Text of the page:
National Park Service study: add San Gabriel Mountains foothills, river corridors to Santa Monica National Recreation Area (Map) [updated]

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After seven years of study and public comments, the National Park Service (NPS) is recommending the urban foothills of the San Gabriel Mountains and part of the Rio Hondo and San Gabriel river corridors join the Santa Monica National Recreation Area (SMMNRA).

It would expand the national recreation area — which currently stretches from the Oxnard Plain, Topanga Canyon, Malibu Creek to the Hollywood Hills at Griffith Park — to include a “San Gabriel Unit.” That would add about 49,000 acres — 37 percent of which is already protected by the Angeles National Forest — to the SMNRA, the largest urban national park in the world.

The half-mile river corridor around the San Gabriel and Rio Hondo rivers would stretch from the border of the Angeles National Forest south to Santa Fe Springs. The "San Gabriel Unit" would also include portions of the western Puente Hills "with ecological resource value and recreational potential."

 

 

Though the area lies in heavily-populated suburbs of the San Gabriel Valley and eastern Los Angeles, the NPS study concluded that the region’s ecosystems are nationally significant. The region provides habitat to numerous rare and threatened plant and wildlife species, like the coastal sage shrub, one of the most endangered plant groups in the state.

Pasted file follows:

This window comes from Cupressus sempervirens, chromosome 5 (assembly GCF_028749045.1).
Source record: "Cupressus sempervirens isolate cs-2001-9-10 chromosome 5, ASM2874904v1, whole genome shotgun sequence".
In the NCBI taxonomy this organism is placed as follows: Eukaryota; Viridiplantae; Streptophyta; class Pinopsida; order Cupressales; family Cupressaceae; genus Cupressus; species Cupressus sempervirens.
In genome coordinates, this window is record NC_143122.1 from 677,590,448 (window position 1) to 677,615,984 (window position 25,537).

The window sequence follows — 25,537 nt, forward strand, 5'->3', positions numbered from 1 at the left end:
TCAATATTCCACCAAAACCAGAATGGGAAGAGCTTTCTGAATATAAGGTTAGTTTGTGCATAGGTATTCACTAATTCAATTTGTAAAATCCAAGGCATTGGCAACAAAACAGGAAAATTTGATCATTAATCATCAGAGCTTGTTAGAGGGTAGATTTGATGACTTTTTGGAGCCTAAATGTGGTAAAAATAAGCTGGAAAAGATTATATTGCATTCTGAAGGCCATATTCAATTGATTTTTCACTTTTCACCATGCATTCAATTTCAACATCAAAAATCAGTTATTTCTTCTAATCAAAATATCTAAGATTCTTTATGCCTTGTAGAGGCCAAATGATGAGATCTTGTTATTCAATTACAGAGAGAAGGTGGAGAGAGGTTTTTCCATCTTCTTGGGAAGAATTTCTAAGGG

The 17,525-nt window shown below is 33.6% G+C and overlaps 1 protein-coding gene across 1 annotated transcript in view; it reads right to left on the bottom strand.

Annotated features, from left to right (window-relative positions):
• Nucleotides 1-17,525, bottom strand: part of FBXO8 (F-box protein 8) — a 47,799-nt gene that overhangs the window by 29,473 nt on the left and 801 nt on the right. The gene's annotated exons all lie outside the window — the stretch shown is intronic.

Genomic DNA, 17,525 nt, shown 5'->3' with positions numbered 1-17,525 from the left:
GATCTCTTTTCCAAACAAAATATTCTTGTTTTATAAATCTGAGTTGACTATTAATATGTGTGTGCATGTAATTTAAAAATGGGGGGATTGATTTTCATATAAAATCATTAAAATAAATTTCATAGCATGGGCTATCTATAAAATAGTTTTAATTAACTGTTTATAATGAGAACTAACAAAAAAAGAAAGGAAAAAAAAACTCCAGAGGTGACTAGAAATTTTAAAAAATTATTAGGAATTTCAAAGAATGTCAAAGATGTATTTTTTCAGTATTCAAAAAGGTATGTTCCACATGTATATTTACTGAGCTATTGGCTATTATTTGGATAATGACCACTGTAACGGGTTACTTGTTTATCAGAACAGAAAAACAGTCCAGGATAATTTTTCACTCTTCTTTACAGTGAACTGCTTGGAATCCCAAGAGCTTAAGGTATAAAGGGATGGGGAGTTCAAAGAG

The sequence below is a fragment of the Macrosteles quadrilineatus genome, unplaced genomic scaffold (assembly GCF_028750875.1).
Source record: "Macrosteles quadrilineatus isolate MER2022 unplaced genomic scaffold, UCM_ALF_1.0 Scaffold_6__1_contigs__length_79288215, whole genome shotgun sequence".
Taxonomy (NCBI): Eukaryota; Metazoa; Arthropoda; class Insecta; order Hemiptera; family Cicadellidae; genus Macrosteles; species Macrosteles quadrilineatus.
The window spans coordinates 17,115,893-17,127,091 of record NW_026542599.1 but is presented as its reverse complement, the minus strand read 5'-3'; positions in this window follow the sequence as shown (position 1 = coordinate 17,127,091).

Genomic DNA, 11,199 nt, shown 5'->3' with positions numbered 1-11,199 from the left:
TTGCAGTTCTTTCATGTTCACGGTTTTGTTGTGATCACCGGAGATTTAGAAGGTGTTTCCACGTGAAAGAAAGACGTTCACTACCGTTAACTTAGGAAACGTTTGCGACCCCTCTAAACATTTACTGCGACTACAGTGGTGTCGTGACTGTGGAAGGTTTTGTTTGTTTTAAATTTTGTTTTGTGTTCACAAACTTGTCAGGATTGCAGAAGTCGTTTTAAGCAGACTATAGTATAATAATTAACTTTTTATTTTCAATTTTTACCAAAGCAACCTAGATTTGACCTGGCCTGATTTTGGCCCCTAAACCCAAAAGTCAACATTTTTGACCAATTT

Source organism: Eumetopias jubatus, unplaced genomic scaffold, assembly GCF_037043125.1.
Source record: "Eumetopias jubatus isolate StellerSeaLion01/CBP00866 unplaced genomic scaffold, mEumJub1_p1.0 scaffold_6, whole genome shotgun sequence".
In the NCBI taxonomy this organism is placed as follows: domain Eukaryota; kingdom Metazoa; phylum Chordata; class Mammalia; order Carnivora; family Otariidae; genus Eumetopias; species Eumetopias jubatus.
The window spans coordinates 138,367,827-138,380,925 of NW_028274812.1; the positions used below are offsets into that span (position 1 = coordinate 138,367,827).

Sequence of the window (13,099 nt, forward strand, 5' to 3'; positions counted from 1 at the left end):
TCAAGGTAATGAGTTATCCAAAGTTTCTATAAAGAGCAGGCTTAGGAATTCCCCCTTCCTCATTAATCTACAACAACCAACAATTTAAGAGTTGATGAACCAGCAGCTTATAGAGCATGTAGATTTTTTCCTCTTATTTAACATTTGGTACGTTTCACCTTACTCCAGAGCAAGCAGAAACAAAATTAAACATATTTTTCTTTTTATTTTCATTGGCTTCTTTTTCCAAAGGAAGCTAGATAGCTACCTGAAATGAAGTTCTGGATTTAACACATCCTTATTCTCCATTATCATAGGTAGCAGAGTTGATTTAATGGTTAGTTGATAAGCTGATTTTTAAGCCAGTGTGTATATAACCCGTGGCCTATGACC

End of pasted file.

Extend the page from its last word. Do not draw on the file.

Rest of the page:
“The San Gabriel Mountains are among the fastest growing mountains in the world,” the study said. “Forces from the San Andreas Fault to the north and a series of thrust faults on their south face are causing the San Gabriel Mountains to rise as much as 2 inches a year.”

Protecting and improving the lower Rio Hondo and San Gabriel River regions, home to a string of parks and two bicycle trails, has been a focus of local recreation groups. Last week, the Altadena-based Amigos de los Rios group announced it had secured funding for several projects at El Monte’s Peck Road Water Conservation Park, Pico Riviera's Rio Vista Park, Whittier Narrows Recreation Area and other parks that lie along the concrete-banked rivers as a part of what they call the Emerald Necklace Vision Plan.

Environmentalists have sued the U.S. Forest Service in years past for failing to protect the habitats of sensitive animals and plants in the area. The new protections could bring the agency more resources.

Congress must vote on the proposed changes to authorize the plans.

This story has been clarified to note that the National Park Service proposal refers to the foothills of the San Gabriel Mountains and not the entire mountain range.

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